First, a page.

*Correction: An earlier version of this story reported results from "a majority of residents." The sampling was only of registered voters.

COSTA MESA — A majority of registered voters are concerned about city spending and believe that some services should be outsourced to the private sector, according to a poll conducted on behalf of the Costa Mesa Taxpayers Assn.

The poll's results, which were released this week by the nonpartisan but conservative-leaning residents' group, came weeks after the results of a separate poll paid for by the Orange County Employees Assn. (OCEA), which reported that residents opposed a cost-saving plan to lay off 213 city workers.

According to the Costa Mesa Taxpayers Assn. (CMTA) poll results, about 68% of respondents said yes when asked, "Do you believe the city should look at all of its options to solve the budget crisis, including outsourcing some of its services to the private sector?" Thirty-two percent replied no.

CMTA called OCEA's survey a "push poll," meaning those asking the questions were trying to influence the outcome, and criticized the number of households surveyed in that poll. Union members made the same allegations Wednesday about the quality and reliability of the Taxpayers Assn. survey.

The CMTA poll was conducted between April 11-14 by Fountain Valley-based Polling Strategies and surveyed 854 households. It was said to have a margin of error of plus or minus 4%.

The poll done for OCEA surveyed 400 households, according to a CMTA news release.

OCEA's poll, conducted by San Francisco-based Tulchin Research, was "real" and "scientific," said Nick Berardino, the association's general manager.

He pointed to the CMTA as the push poll of the two and criticized the methods employed by Polling Strategies. He also questioned the experience of the local pollster when compared with Tulchin, which does polls for Democratic candidates, labor and environmental organizations.

"I stand behind the numbers, and I'll let them show me their polling numbers that show them differently," Tulchin's company president, Ben Tulchin, told the Daily Pilot earlier this month.

CMTA also stood by its results.

"When we saw another organization come out and slander the mayor, we thought it was wrong," CMTA co-founder Ethan Temianka said. "It's distracting from the facts. This is not a Democrat issue or a Republican issue. This is about being open and honest about the numbers."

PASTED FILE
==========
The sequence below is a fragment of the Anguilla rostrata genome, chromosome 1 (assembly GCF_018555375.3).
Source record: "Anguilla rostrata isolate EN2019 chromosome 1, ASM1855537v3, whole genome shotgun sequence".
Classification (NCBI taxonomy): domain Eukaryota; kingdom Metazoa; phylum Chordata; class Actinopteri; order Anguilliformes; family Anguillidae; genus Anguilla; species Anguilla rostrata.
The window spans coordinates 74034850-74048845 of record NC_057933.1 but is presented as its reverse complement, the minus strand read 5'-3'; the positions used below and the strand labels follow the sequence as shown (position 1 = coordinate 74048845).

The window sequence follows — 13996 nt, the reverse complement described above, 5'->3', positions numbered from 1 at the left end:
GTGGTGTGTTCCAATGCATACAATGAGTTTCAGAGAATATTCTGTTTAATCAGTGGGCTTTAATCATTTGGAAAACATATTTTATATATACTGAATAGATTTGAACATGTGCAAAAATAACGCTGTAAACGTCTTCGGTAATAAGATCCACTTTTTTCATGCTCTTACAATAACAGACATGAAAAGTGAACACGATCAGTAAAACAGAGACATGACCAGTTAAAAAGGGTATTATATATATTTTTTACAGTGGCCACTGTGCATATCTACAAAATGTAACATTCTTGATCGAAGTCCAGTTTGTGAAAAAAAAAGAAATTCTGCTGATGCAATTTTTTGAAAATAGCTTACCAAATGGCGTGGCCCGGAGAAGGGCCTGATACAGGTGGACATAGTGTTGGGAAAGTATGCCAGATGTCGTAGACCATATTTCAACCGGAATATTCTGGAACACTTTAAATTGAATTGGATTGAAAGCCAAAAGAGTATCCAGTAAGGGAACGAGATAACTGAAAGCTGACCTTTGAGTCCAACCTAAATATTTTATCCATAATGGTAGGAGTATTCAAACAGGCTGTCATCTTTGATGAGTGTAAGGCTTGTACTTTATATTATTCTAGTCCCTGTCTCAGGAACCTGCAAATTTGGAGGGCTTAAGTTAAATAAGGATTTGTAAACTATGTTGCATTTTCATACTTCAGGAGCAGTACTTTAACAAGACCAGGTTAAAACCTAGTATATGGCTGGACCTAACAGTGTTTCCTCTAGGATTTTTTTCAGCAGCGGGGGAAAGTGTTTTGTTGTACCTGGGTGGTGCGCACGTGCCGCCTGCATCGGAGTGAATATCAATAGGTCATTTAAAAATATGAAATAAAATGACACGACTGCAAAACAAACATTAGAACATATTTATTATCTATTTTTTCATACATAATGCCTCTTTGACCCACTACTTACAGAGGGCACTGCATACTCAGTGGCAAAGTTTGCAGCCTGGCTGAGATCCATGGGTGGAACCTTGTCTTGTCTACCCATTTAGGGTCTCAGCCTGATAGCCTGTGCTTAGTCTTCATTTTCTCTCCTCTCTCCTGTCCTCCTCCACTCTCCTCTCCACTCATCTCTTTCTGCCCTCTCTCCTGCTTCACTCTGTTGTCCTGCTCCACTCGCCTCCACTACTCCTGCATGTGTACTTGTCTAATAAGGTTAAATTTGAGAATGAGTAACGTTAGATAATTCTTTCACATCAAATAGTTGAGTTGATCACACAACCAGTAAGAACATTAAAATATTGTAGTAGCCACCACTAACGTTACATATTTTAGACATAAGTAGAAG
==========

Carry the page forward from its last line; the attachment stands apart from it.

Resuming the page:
The main goal of the CMTA poll was to get factual information out to residents and be fully transparent about how the information was gathered by disclosing the exact verbiage of the questions released, he said.

The audio transcript of the questions is also available, said Temianka, who challenged OCEA to make the verbiage of its poll public.

"I'm hoping that the people who cannot make it out to all meetings because they have busy lives or hectic schedules, who feel a certain way or that they are a minority, that they will now see that there are a lot of people out there who also feel the same way," Temianka said. "They're not alone and a lot of people are fed up that tax dollars are being spent in an erroneous manner."

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CMTA poll results reported that 86% of those polled found it "unacceptable" that the city pays 85 employees more than $200,000 a year in annual compensation, 83% found it "unacceptable" that the city uses 80% of its budget for employee salaries and benefits, and 68% agreed that the city should look at outsourcing some services to the private sector.

Other poll questions asked if residents agreed with OCEA ads attacking Costa Mesa Mayor Gary Monahan, to which 25% agreed and 36% disagreed.

And of those surveyed, 38% identified as Republicans, 24% as Democrats, and 38% as "other."